Essays on Performance Writing, Poetics and Poetry, vols 1 & 2, John Hall

(250pp and 276pp, Shearsman)



John Hall's preface to the first of these two important volumes tells us that one of the earliest pieces collected - a piece on the poetry of Peter Riley - uses 'the epistolary modality of I-you, where responsibility to the addressee is self-evident' as posed to 'the third-party triangulation of a critical essay, where lines of answerability are much less clear-cut.' He goes on to note that the essay is a matter of trying something out as opposed to disseminating knowledge from a position of authority. And this has definite and definitive implications for the poet, writer or performer: 'what is it that writers and performers know? (And what do their writings and performances know []) What should they know? What is the source of any authority they do have?''


Anyone working in HE and the world of anonymously peer-reviewed journals ought to have thought about these questions. My article on, say, Seamus Heaney is given the authority of publication because I have revised it in response to anonymous readers' reports. It has therefore been admitted to an agreed body of knowledge called 'Seamus Heaney'. Other people can read it with confidence that this process has taken place. But, of course, this authority has nothing to do with the authority of Heaney's lyric voice which existed before I wrote about it and will exist long after the journal I published in a forgotten about and/or pulped.


These questions also go to the heart of Hall's major concern in these two volumes: the status of writing and the future and nature of performance writing. For Hall, performance writing is 'as much to do with what writing performs within a society as with what forms it takes' and is 'a name for a set of dispatches towards textual practice and enquiry' and 'their embeddedness is political economy.'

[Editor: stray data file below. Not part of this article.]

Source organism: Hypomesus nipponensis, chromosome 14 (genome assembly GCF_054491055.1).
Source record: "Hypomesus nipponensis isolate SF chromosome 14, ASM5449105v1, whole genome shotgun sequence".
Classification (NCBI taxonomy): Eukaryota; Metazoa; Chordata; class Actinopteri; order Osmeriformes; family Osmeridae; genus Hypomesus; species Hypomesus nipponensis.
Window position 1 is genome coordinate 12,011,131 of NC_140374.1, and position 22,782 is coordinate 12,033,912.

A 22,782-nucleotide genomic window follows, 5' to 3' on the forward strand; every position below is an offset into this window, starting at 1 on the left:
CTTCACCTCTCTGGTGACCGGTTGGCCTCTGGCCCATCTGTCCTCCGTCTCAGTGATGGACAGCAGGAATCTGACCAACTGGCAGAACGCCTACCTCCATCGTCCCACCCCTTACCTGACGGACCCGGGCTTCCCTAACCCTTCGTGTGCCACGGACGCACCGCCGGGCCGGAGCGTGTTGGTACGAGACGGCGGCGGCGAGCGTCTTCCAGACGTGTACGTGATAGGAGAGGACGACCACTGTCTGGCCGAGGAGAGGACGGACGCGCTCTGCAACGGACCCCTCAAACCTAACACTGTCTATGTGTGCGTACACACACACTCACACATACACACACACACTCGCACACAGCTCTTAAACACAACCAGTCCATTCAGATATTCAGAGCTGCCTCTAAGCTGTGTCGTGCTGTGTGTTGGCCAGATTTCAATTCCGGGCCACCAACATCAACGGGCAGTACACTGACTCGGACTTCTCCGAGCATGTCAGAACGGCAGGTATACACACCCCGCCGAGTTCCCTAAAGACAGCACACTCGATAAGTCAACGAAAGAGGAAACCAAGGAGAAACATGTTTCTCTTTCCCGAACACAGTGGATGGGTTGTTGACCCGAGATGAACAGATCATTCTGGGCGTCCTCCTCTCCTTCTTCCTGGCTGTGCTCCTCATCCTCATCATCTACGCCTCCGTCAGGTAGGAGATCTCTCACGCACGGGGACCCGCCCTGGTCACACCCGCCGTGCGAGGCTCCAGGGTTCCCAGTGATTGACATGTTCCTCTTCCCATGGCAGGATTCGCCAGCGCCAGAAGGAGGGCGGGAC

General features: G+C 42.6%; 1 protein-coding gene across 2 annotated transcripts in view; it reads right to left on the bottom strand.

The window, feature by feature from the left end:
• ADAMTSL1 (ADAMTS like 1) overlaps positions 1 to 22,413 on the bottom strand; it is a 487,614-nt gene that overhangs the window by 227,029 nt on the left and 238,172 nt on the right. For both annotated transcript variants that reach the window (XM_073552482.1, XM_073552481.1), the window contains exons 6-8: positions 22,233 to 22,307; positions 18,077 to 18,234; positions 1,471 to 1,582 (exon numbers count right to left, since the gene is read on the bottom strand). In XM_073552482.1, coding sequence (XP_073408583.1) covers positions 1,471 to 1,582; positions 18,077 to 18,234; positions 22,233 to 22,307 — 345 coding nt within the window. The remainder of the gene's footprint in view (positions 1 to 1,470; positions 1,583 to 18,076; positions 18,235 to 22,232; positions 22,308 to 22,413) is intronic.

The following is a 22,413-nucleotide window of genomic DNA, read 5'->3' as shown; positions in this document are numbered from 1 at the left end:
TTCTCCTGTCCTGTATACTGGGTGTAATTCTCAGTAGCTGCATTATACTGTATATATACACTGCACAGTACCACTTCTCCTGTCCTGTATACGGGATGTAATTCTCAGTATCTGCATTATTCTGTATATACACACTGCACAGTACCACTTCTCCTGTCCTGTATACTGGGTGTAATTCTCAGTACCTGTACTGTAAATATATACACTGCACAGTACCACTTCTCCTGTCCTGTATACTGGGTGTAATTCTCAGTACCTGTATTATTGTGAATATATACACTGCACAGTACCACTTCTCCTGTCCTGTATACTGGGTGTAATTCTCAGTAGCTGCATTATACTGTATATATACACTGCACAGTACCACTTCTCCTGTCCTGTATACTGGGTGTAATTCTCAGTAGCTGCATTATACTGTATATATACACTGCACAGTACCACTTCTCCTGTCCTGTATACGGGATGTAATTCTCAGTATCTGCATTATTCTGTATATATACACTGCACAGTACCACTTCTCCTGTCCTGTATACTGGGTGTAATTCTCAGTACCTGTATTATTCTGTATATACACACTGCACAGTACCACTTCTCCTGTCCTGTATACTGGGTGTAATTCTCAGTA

Volume One collects essays and notes that address performance writring directly and will be of great pedagogical interest, both historically and for anyone wishing to continue working in this area. Voume Two opens out to consider poets and their writing: Harry Guest, Kelvin Corcoran, Allen Fisher, Lee Harwood, Peter Hughes, John James, Nicholas Johnson, Karen Mac Cormack, Geraldine Monk, Alice Notley, Douglas Oliver, F.T.Prince, J.H.Prynne, John Riley ad Peter Riley. What is striking about these essays is the care evident in the writing and the corresponding eschewal of authority. Many of these essays are beginnings, approaches, journeys around, ways into. As Hall notes in his short essay on F.T.Prince, 'the terms of engagement for this particular poem have been declared.' It is such terms that are Hall's concern throughout Volume Two and if that means that a 'reading' doesn't get much further then recognising the nature of such a declaration then to be it.


The recognition if terms of engagement means that essay after essay is full of surprising insights not least because of Hall's deliberate self-conscious about whether or not to disentangle key features of a writer's work from its overall readerly impression. So there is much to learn here about how to read and about how to write about poetry, particularly that in the broadly late modernist tradition. These are beautiful and important volumes and I shall be returning to them often.


   David Kennedy 2014